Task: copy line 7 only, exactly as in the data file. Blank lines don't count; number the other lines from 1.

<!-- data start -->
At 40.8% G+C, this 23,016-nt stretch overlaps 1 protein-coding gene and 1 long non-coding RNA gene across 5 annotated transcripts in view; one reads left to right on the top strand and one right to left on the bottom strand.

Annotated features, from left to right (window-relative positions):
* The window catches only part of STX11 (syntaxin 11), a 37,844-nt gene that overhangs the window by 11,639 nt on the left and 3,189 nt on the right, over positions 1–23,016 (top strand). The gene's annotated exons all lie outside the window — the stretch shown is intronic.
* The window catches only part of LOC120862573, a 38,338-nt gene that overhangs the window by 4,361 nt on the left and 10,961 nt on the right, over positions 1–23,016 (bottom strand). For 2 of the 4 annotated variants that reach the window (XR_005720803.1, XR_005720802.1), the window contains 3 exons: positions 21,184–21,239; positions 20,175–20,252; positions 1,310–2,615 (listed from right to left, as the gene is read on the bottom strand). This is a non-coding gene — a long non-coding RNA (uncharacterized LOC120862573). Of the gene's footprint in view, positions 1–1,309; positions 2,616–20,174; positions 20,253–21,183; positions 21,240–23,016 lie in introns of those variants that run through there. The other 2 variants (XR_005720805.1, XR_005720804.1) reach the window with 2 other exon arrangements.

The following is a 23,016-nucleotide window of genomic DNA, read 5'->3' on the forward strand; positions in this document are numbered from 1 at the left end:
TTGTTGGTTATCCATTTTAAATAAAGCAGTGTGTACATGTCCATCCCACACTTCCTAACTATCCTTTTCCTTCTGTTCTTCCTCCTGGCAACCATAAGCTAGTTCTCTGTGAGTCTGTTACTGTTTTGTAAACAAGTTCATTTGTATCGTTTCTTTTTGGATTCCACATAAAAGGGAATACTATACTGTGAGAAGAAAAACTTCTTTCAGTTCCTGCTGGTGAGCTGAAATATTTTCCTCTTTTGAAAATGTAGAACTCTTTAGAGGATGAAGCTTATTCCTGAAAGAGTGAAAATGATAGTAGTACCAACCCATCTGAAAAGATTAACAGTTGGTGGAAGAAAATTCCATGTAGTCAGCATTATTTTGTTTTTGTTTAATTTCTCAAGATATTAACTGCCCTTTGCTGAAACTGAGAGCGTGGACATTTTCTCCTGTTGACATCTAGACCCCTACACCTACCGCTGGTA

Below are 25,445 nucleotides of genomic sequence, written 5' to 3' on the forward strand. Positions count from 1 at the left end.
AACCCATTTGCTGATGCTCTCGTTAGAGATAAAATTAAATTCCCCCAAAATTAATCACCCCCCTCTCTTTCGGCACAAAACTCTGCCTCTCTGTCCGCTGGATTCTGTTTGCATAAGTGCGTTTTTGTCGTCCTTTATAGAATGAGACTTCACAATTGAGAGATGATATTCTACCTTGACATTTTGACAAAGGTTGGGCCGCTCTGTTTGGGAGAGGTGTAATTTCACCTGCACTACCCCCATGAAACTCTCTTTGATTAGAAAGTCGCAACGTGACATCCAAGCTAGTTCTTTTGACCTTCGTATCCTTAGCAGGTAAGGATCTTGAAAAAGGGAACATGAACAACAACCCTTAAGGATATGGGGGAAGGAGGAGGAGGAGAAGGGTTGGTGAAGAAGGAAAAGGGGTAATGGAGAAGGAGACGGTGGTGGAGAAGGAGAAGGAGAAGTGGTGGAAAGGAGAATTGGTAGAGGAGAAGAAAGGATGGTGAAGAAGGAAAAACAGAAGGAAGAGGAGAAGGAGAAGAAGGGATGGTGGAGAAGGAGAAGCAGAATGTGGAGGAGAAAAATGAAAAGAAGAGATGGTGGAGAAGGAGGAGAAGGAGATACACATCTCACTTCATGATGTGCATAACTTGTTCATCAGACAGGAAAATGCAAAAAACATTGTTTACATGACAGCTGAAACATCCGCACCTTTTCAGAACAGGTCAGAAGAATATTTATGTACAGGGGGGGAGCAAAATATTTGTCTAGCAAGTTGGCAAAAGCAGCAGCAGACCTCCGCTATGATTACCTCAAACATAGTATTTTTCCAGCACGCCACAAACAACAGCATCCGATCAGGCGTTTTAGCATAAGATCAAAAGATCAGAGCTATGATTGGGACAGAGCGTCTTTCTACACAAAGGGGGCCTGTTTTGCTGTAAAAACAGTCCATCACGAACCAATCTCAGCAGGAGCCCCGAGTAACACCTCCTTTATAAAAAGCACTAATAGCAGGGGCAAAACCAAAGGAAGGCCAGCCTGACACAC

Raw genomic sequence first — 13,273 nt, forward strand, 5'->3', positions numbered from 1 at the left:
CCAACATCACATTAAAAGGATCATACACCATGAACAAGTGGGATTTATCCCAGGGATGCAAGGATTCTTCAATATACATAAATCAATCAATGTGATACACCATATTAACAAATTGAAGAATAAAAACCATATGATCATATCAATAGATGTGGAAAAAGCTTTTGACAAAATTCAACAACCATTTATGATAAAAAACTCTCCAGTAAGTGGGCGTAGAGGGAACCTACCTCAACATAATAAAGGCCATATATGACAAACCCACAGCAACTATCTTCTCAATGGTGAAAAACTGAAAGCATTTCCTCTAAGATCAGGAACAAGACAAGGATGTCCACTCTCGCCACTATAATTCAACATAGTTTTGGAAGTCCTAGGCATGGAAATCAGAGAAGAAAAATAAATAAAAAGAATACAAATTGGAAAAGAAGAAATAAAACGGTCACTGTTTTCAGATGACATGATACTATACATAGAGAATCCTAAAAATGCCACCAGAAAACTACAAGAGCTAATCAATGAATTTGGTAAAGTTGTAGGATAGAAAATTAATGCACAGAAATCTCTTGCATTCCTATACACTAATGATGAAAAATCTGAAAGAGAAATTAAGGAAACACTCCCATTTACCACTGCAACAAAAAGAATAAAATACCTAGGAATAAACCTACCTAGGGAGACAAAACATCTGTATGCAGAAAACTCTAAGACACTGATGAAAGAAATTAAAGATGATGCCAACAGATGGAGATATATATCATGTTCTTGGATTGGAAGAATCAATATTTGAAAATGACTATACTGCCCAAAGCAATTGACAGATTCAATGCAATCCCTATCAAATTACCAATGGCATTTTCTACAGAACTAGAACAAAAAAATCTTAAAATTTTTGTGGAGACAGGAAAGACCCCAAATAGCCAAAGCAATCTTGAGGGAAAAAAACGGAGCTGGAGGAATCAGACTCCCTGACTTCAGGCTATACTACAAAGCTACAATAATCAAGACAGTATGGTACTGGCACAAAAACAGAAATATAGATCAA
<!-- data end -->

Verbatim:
Below are 25,445 nucleotides of genomic sequence, written 5' to 3' on the forward strand. Positions count from 1 at the left end.